I hope to get some photographs or footage of the turtle doves to show you all but for now you’ll have to be satisfied with the fact that I’m a good 95% sure of my identification and that we have a pair of turtle doves visiting the garden that should be somewhere a lot warmer at this time of year.

Whether those doves have migrated back to Britain over a month early or whether they didn’t migrate in the first place I have no idea as the last time I saw them before we put the feeders out was some time around the start of autumn. Despite what the cold weather would have us believe, spring is full flow in North Devon having started, as far as the plants and animals are concerned, almost along with the start of February this year. The snowdrops in our garden, which usually start to flower around the 10th of February, started flowering towards the end of January and our chicken started to lay eggs last week when she usually starts laying at the beginning of April.

Although early springs are often blamed on global climate change by the press the truth is often far more complicated. While climate change plays a part there are a multitude of other factors that can come into play. Some of these factors can be part of the evolutionary ‘arms race’ between plants, herbivores and predators; early emergence can in some cases prove to be a selective advantage meaning there is a greater chance of passing on genes to the next generation before you get eaten. Over several generations plants can start emerging earlier, which has a knock-on effect on the things that eat them emerging earlier and so on up the food chain. A recent extensive study into the timings of the start of spring found that on average, spring starts 11 days earlier than it did 30 years ago (http://news.bbc.co.uk/1/hi/sci/tech/8506363.stm).

Eventually this trend should self-regulate as plants and animals will reach the cut-off point when early emergence’s advantages are out-weighed by the disadvantages cold weather can bring so I would doubt we’d ever see snowdrops and summer birds at Christmas, but for now I’ll be keeping an eye on the local wildlife to see if anything else turns up early.


Looks like a slightly mutilated manatee to me, but see what the blog thinks.

GLEN VAUDREY: Cthulhu and Cryptozoology

Anyone who has read my book, The Mystery Animals of the Western Isles, may have noticed that I often managed to slip a mention of H. P. Lovecraft's Cthulhu mythos into the odd tale of sightings. Could the Blue Men of the Minch really be Deep Ones?

But it was while reading the particularly turgid dull-as-dishwater The Dream-Quest of Unknown Kadath that it occurred to me that there seemed to be a connection between one particular cryptid and one of Lovecraft’s creations. Not a giant squid and old Cthulhu but rather the Jersey Devil.

This mystery winged beast was rumoured to be the result of the foolish and quite mythical Mrs Leeds stating a bit too loudly while pregnant with her thirteenth child that she hoped it would be a devil. Perhaps she was oblivious to the dangers of such utterances for of course when the child was born it had a fine set of horns, a tail, wings and a horse-like head.

Without a doubt the kid was pig-ugly and was sent packing, forever to haunt New Jersey. The Jersey Devil was, or could even still be, a long-lived beast for not only was it being blamed for animal deaths in the 1820s it was still going strong into the start of last century.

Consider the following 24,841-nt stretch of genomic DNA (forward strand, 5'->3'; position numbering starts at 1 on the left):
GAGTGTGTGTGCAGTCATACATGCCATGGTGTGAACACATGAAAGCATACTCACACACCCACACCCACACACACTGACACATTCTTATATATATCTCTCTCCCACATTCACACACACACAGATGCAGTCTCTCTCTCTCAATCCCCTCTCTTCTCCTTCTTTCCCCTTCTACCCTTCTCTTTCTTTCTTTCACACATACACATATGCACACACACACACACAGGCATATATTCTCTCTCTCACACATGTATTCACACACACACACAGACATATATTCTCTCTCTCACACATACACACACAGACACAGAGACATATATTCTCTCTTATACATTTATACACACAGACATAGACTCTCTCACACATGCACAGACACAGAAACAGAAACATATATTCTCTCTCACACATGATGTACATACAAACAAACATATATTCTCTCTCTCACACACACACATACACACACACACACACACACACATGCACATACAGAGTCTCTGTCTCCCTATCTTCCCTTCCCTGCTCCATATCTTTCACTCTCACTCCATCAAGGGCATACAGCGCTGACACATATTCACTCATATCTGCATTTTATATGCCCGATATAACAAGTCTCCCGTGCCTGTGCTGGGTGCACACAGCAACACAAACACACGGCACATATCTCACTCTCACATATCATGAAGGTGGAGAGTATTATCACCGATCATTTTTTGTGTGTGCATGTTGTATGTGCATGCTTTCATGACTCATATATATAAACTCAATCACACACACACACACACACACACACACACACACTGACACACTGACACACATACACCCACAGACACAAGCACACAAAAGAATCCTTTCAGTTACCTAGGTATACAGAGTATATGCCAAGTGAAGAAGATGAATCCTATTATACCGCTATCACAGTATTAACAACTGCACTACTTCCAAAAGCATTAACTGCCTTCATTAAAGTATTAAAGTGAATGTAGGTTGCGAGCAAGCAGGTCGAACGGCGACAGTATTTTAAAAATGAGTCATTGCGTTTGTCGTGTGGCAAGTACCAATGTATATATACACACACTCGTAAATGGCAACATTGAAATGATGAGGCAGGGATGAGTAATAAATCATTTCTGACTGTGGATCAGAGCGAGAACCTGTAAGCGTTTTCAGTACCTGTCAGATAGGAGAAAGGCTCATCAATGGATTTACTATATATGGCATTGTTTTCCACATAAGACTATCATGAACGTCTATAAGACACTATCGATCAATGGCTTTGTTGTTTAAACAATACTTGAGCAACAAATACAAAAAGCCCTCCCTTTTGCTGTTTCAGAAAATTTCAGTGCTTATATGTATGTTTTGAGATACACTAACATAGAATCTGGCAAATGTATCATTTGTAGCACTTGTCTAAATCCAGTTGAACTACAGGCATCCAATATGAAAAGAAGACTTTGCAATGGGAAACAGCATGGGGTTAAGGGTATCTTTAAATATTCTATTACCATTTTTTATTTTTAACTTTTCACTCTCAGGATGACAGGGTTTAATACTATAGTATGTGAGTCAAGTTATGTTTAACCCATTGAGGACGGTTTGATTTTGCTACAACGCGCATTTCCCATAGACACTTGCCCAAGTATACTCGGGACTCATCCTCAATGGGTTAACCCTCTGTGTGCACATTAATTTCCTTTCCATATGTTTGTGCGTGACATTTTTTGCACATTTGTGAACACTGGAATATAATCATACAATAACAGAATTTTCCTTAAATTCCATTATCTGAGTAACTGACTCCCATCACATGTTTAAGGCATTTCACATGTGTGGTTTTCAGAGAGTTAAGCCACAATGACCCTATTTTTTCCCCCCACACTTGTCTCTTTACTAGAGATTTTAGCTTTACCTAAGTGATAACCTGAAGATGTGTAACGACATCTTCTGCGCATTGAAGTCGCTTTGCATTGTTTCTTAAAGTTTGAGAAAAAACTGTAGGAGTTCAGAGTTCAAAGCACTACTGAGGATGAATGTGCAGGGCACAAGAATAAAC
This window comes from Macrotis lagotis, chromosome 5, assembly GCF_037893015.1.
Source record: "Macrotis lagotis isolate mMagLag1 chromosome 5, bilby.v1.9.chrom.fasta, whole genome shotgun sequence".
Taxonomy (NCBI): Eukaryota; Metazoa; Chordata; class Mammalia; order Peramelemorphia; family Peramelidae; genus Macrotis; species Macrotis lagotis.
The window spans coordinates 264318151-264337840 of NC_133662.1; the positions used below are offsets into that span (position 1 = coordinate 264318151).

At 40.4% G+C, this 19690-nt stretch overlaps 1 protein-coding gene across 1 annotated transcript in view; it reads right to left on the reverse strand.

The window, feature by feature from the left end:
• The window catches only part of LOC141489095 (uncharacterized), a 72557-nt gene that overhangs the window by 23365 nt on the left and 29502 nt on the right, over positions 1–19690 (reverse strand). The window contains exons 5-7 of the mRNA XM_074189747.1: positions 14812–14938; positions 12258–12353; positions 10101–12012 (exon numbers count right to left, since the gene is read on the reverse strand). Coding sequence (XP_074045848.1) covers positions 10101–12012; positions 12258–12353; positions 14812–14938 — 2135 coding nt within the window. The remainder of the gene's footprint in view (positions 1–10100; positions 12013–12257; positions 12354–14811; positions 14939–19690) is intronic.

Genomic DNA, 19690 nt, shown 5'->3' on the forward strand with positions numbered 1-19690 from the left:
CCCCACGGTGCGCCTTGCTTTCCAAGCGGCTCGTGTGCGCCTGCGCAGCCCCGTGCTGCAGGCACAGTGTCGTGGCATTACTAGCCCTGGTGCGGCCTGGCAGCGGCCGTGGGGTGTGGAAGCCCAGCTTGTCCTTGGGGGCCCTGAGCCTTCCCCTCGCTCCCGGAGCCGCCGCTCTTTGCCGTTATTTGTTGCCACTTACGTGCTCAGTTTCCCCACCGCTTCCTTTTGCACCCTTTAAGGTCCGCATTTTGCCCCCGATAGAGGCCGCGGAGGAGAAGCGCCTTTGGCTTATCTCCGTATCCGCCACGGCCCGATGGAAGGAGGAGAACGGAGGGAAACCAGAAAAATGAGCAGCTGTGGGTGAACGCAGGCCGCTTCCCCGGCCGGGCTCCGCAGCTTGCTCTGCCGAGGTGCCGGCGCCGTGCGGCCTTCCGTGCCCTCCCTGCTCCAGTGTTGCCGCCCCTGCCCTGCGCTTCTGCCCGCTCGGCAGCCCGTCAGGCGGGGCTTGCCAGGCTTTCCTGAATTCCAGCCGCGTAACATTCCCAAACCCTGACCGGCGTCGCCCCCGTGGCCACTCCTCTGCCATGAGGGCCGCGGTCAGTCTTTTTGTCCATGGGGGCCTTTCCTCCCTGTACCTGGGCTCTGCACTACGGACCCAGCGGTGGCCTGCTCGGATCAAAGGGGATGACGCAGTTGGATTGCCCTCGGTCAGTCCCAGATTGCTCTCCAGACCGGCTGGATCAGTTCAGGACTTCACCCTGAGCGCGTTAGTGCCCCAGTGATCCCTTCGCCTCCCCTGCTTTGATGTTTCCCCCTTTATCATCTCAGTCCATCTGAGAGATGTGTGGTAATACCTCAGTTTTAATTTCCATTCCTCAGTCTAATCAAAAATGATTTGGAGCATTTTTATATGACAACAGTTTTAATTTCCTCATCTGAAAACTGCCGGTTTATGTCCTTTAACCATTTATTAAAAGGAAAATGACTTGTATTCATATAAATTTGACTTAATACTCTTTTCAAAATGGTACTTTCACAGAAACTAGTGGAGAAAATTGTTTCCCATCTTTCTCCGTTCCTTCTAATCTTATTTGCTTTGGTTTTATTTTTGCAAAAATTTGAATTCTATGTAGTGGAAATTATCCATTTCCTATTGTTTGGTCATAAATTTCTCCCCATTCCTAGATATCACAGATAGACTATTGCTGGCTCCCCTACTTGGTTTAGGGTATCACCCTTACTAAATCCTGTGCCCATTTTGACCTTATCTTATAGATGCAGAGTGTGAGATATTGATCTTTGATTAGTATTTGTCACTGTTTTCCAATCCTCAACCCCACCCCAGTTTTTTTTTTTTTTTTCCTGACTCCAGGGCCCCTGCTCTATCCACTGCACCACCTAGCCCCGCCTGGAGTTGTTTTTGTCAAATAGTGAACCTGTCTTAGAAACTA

So which H.P. Lovecraft critter springs to mind when I see a picture of the Jersey Devil? Well, if it isn’t the Nightgaunt. These creatures of the Dreamlands are described as having a pair of inward facing horns atop their heads, clawed hands, a skin that is slick and rubbery, membranous wings and last but not least, a long barbed tail; this long barbed tail was used to tickle any victim it plucked into the air.

Perhaps a couple of pictures will be helpful to make the point: one is of the 1909 Jersey Devil, the other of a rather soft plush Nightgaunt toy (life is easier if you can imagine terrifying cosmic horror as a small cuddly toy).


Something I found on facebook will make you cry (or at least I did). This was written by Catherine Hedges:

Dear Mr. and Mrs. Average Pet Owner:

Thank you for contacting us animal rescuers, shelter volunteers, and foster-homes about your inability to keep your pet. We receive an extremely high volume of inquiries and requests to accept surrendered animals (and none of us is getting paid, OK?). To help us expedite your problem as quickly as possible, please observe the following guidelines:

1. Do not say that you are "CONSIDERING finding a good home" for your pet, or that you, "feel you MIGHT be forced to," or that you "really THINK it would be better if" you unloaded the poor beast. Ninety-five percent of you have already got your minds stone-cold made up that the animal WILL be out of your life by the weekend at the latest. Say so. If you don't, I'm going to waste a lot of time giving you commonsense, easy solutions for very fixable problems, and you're going to waste a lot of time coming up with fanciful reasons why the solution couldn't possibly work for you. For instance, you say the cat claws the furniture, and I tell you about nail-clipping and scratching posts and aversion training, and then you go into a long harangue about how your husband won't let you put a scratching post in the family room, and your ADHD daughter cries if you use a squirt bottle on the cat, and your congenital thumb abnormalities prevent you from using nail scissors and etc., etc. Just say you're getting rid of the cat.

2. Do not waste time trying to convince me how nice and humane you are. Your coworker recommended that you contact me because I am nice to animals, not because I am nice to people, and I don't like people who "get rid of" their animals.